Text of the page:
Paper or Screen? For Learning, It Matters

I admit I do it.  But then, I was the last one to give up my typewriter for a desktop back when the newsroom switched over.

I'm talking about reading on paper vs. on a screen.  I know a lot of people -- maybe most of America -- prefers e-books but I just can't shake the need to hold something in my hands when I'm reading.

Now a new study says how you read may just affect how you learn.  The study suggests that it’s not only what you read, but how you read it that matters, according to abcnews.com. 

Reading on paper versus on a digital screen may impact what you end up absorbing from the text, according to a study by Dartmouth researchers. This research is being presented at the Association for Computing Machinery conference in San Jose, California, this week, and has not yet been published in a peer-reviewed journal. 

"In the study, people who used computer screens for learning did better when it came to understanding concrete details, but they had more difficulty understanding abstract concepts. To put this into perspective: consider reading a chapter from a history book. Concrete thinkers will tell you the timeline of what happened, and abstract thinkers will tell you why it happened," the web site explained.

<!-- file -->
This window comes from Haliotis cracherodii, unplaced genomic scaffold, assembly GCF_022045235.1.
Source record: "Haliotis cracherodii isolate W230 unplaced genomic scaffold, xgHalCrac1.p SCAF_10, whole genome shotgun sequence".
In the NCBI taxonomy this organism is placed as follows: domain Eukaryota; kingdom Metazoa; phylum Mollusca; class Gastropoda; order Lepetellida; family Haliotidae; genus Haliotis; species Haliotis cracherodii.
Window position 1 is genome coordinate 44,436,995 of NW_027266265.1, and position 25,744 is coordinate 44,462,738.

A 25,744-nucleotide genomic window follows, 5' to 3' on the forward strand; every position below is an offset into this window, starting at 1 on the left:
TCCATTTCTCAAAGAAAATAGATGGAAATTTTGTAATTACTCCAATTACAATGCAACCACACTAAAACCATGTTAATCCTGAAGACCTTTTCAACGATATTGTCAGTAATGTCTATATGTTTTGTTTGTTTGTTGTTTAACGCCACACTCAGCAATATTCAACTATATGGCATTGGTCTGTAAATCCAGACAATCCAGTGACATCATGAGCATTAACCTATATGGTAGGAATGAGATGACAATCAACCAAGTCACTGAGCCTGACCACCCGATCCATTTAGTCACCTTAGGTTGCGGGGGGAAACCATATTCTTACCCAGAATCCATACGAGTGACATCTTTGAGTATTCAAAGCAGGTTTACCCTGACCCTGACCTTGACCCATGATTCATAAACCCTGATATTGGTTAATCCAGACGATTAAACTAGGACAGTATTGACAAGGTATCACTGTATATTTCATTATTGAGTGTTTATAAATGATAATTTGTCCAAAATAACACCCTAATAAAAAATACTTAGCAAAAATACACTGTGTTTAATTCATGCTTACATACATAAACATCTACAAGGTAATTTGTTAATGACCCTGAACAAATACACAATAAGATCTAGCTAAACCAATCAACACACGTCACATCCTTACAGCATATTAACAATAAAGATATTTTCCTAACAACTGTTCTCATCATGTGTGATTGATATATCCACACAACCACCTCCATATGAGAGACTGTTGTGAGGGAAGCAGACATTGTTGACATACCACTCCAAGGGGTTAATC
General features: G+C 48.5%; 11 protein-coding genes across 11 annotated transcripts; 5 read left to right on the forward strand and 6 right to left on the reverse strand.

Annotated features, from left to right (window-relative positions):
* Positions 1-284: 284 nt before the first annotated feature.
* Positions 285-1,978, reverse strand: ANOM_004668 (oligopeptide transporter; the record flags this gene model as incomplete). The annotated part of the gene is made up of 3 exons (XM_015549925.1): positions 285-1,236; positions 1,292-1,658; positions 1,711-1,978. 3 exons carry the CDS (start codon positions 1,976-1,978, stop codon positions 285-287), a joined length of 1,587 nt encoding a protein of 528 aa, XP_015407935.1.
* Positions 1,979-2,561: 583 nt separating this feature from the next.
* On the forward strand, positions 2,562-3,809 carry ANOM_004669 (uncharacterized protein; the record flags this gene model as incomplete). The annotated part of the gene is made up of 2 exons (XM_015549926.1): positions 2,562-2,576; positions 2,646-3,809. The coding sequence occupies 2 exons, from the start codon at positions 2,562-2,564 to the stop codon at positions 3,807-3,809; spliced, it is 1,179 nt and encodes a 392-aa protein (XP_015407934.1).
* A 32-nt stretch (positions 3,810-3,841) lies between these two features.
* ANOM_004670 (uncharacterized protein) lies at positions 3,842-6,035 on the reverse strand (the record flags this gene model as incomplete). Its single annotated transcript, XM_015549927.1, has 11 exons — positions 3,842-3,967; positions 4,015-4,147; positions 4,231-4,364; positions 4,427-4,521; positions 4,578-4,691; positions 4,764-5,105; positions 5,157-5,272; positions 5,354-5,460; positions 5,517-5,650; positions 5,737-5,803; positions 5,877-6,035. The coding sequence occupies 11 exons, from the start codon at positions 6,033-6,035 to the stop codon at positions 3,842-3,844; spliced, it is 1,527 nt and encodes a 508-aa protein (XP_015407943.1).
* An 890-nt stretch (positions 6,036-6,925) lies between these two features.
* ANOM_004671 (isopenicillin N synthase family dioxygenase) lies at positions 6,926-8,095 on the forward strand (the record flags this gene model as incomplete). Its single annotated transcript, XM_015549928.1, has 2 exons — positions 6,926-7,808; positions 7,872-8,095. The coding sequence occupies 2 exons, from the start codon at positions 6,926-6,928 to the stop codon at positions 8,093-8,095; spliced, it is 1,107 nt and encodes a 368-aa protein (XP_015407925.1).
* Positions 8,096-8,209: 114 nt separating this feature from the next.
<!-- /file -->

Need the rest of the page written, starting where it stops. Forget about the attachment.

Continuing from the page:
“We weren’t sure what to expect,” said Geoff Kaufmann, assistant professor at Carnegie Mellon School of Computer Science and one of the paper's co-authors. “Some of our previous work showed that people had a hard time seeing ‘big picture’ information when they did activities on an electronic device compared to paper.” 

A research team led by Kaufman and Mary Flanagan, a professor of digital humanities at Dartmouth, conducted four experiments on more than 300 young adults. They compared how the brain processed information using a computer screen and with good old-fashioned printed paper. 

Whether they analyzed fake Japanese cars or took a pop quiz about a David Sedaris short story, in all four experiments, researchers looked at how well participants were able to gasp both concrete and abstract information from what they had read.

While using computer screens for learning worsened abstract thinking, it improved recall of concrete details.
“Smartphones are great devices for looking up quick, concrete facts like the name of an actor or a restaurant we want to try,” Flanagan says. “They may not be best at helping us remember larger concepts, though.” 

I've tried to read the news on my smart phone and though I've pretty much been able to accomplish it, I so much more prefer holding The New York Times' in my dirty, inky hands.  






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